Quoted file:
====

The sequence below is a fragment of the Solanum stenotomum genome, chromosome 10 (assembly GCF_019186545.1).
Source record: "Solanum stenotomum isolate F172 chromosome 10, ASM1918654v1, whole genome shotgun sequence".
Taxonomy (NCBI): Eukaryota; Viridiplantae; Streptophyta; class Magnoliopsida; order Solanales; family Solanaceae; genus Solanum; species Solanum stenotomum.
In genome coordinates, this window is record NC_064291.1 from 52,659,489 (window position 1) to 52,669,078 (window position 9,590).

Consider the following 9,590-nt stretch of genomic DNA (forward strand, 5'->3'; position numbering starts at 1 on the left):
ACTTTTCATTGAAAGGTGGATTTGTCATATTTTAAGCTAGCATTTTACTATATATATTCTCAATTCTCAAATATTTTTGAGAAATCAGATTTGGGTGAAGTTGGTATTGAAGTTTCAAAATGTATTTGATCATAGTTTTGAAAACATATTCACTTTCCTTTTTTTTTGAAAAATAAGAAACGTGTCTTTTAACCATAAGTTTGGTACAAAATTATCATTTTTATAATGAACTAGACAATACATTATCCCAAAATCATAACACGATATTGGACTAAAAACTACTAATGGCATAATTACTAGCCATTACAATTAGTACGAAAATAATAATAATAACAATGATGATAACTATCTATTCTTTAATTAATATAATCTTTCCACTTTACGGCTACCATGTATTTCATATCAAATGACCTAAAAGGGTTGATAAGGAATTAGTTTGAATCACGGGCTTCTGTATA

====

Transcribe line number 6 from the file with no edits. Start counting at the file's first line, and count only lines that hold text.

ACTTTTCATTGAAAGGTGGATTTGTCATATTTTAAGCTAGCATTTTACTATATATATTCTCAATTCTCAAATATTTTTGAGAAATCAGATTTGGGTGAAGTTGGTATTGAAGTTTCAAAATGTATTTGATCATAGTTTTGAAAACATATTCACTTTCCTTTTTTTTTGAAAAATAAGAAACGTGTCTTTTAACCATAAGTTTGGTACAAAATTATCATTTTTATAATGAACTAGACAATACATTATCCCAAAATCATAACACGATATTGGACTAAAAACTACTAATGGCATAATTACTAGCCATTACAATTAGTACGAAAATAATAATAATAACAATGATGATAACTATCTATTCTTTAATTAATATAATCTTTCCACTTTACGGCTACCATGTATTTCATATCAAATGACCTAAAAGGGTTGATAAGGAATTAGTTTGAATCACGGGCTTCTGTATA